Tom Melhuish 6 min read

Regulations and Compliance

⚠️ This guide applies to UK-wide regulation. See our Devolved Policy and Regulations guide for home nation rules.

Compliance Checklist: Use our commercial waste compliance checklist to ensure your business is compliant with UK regulations.

✅ Duty of Care: All businesses in the UK have a legal duty of care over their waste management, and we explain everything this entails.

Waste Transfer & Consignment Notes: These are legal proof that your business is complying with its duty of care. You must keep a copy of them for regulators.

Is my business compliant with UK waste regulations?

Source: Right Place, Right Waste

💡 Waste regulation and compliance in the UK is extremely confusing because of Brexit and the UK’s devolved policies, so we have broken down this topic into two separate guides:

  1. UK-wide Regulation and Compliance (this one)
  2. Devolved Policy and Regulations (Waste rules and legislation specifically for England, Wales, Scotland and NI)

Legal definition of Waste

Waste is defined as: Any substance or object which the holder discards, intends to discard, or is required to discard. In practice, this includes stuff that might be capable of repair or reuse but that your business is discarding anyway.

💡 This definition was inherited from the EU’s Waste Directive Framework prior to Brexit and was implemented in the UK via devolved policy and regulations.

Source: DEFRA – Guidance on applying the waste hierarchy (2011)

Duty of Care

Section 34 EPA 1990 Act
Section 34 of the EPA 1990 that is cornerstone to all UK waste regulations.

In the UK, all businesses and organisations have a legal duty of care over the waste they generate.

This legal responsibility was introduced in the groundbreaking Environmental Protection Act (EPA) 1990, and was recently amended by the Environment Act (EA) 2021 to provide more clarity in definitions and expanded responsibilities.

💡 These central government legal changes essentially drive and direct the regulations and policies of each devolved nation.

For argument’s sake, we label the EPA 1990 duty of care as “Established” and EA 2021 “Upcoming”

Established Duty of Care:

✅ Duty of Care: “Any commercial activity”, whether run from home or its own premises, is legally responsible for its waste, and will pay fines or be convicted for jail if found non-compliant.1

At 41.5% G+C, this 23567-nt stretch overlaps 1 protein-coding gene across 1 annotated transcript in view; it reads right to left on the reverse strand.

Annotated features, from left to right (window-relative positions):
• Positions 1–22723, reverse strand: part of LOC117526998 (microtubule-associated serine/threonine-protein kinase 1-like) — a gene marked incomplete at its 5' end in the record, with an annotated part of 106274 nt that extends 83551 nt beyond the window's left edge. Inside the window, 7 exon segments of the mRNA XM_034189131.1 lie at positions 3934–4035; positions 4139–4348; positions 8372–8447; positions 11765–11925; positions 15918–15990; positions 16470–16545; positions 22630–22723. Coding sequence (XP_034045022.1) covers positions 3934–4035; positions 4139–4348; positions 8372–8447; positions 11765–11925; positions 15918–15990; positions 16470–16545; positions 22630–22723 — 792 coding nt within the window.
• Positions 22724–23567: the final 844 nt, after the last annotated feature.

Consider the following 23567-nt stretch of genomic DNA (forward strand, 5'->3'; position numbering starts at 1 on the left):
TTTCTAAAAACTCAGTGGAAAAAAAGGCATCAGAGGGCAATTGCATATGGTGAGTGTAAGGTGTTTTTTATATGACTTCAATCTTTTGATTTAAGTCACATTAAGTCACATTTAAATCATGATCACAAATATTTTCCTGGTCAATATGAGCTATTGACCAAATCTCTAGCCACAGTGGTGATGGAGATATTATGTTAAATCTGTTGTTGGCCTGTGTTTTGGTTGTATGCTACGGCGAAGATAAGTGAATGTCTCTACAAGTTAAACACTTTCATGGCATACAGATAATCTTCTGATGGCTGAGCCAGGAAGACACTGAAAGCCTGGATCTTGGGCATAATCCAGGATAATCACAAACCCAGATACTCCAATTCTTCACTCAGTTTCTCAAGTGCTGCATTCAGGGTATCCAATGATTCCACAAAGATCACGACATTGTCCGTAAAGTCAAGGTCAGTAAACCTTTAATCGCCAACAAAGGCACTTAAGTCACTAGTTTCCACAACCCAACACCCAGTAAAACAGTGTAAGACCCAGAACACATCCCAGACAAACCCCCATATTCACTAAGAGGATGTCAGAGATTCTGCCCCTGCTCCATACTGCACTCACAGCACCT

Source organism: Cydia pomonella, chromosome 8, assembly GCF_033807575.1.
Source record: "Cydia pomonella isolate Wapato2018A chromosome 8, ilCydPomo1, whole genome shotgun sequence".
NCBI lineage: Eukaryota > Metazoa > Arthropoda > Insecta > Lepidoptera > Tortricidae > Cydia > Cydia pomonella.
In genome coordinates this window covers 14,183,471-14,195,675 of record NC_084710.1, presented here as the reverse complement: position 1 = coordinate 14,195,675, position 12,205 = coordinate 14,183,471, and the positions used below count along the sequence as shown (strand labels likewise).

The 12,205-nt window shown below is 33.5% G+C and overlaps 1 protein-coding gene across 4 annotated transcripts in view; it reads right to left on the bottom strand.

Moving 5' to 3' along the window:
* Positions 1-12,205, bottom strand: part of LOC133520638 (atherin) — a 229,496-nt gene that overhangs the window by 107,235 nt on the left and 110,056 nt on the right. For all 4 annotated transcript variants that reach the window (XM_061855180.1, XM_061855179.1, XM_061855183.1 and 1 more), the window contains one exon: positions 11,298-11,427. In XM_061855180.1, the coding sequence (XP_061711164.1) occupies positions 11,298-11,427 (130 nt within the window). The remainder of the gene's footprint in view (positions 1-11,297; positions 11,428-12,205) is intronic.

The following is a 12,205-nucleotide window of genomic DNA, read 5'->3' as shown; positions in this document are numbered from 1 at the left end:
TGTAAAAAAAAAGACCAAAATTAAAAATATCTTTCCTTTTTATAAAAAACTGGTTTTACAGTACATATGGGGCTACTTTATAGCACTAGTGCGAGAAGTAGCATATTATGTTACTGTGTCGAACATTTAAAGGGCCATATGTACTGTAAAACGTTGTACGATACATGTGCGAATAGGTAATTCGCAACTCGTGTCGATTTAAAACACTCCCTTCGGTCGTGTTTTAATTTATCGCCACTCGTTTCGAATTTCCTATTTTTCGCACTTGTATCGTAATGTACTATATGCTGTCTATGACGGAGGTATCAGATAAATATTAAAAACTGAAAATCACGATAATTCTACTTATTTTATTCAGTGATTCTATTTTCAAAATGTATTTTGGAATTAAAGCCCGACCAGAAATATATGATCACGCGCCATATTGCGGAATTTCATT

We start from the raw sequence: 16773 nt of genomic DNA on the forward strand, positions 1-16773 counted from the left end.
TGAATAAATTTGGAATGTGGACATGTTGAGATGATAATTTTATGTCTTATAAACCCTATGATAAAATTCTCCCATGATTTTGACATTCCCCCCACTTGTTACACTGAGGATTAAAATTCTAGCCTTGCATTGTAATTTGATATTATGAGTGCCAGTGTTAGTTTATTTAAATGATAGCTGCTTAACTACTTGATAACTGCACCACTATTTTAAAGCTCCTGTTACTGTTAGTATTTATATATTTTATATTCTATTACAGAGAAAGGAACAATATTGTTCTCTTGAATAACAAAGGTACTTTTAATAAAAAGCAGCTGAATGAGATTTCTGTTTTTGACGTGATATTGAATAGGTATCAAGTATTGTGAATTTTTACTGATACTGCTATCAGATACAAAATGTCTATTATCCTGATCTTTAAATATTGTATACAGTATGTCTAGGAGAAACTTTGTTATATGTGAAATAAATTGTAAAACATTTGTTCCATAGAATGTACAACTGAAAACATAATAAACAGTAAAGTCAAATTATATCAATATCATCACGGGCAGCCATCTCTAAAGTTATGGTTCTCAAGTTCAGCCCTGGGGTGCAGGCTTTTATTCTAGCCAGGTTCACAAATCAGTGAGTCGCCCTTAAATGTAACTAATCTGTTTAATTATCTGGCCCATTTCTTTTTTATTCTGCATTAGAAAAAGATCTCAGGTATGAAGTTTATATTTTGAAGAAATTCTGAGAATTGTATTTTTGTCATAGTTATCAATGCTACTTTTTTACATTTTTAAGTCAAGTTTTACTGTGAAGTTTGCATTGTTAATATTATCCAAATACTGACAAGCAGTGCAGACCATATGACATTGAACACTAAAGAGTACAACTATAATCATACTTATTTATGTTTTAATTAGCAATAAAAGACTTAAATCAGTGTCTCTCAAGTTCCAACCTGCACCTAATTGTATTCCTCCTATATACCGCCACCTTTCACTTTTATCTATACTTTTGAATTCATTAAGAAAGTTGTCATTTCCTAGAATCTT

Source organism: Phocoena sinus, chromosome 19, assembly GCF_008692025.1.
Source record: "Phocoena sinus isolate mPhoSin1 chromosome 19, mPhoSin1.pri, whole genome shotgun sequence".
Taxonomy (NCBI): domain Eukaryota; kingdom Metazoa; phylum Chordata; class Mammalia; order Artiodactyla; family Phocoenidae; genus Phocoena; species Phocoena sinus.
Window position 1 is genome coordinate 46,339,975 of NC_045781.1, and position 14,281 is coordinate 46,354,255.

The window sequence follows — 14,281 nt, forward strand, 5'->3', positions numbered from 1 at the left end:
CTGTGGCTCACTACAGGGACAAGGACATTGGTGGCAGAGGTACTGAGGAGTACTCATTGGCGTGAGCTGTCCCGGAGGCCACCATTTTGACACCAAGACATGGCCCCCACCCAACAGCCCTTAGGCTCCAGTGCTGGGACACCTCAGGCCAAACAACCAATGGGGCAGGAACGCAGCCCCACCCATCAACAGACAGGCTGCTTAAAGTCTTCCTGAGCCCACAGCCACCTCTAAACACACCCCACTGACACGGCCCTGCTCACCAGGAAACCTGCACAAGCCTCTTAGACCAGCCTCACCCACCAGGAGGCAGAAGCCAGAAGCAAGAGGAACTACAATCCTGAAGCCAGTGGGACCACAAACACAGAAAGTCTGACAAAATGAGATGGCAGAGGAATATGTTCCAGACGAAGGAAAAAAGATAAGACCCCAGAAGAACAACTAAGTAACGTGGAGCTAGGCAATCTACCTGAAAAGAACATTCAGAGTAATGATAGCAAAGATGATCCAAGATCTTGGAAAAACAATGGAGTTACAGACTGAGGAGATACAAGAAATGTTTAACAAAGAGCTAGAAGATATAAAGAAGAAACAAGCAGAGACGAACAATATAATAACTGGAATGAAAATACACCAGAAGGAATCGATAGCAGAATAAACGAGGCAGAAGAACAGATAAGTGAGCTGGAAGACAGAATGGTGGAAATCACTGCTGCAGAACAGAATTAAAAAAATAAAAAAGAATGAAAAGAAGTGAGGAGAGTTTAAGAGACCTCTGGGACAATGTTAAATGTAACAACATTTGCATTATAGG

✅ Commercial & Household Waste: Waste generated by non-domestic activities cannot be mingled with the domestic waste stream (i.e. business and household waste must be kept separate).1

✅ Licenses: Your business is liable for its waste from when it is produced until it is recovered or disposed of. You must ensure that your waste disposal and collection provider has the relevant licenses to operate and where your waste goes.1

💡 Note: All of our commercial waste quotes are from vetted, fully licensed business waste collection providers, so you won’t need to worry about this!

✅ Paperwork: All businesses must sign and keep a copy of Waste Transfer Notes and Consignment Notes to declare compliance. More details here.1

✅ Fines: In England and Wales, unlimited fines are available for non-compliance, while in Scotland and Northern Ireland the statuary maximum is £5,000.1

Upcoming Changes (Environment Act 2021):

These are up-and-coming additions to the duty of care as per the Environment Act 2021:

✅ Segregation of Recyclables and Food Waste: Recyclable and food waste must remain as segregated waste streams.3,4

✅ Recycling Standardisation: Recycling practices, materials and labelling on packaging must be standardised.3,4

✅ Extended Producer Responsibility (EPR): Product manufacturers and producers will be responsible for the end-of-life management of their products.3,4

Electronic Waste Tracking: Introduces a universal electronic waste tracking system to enhance enforcement against electronic waste crime.3,4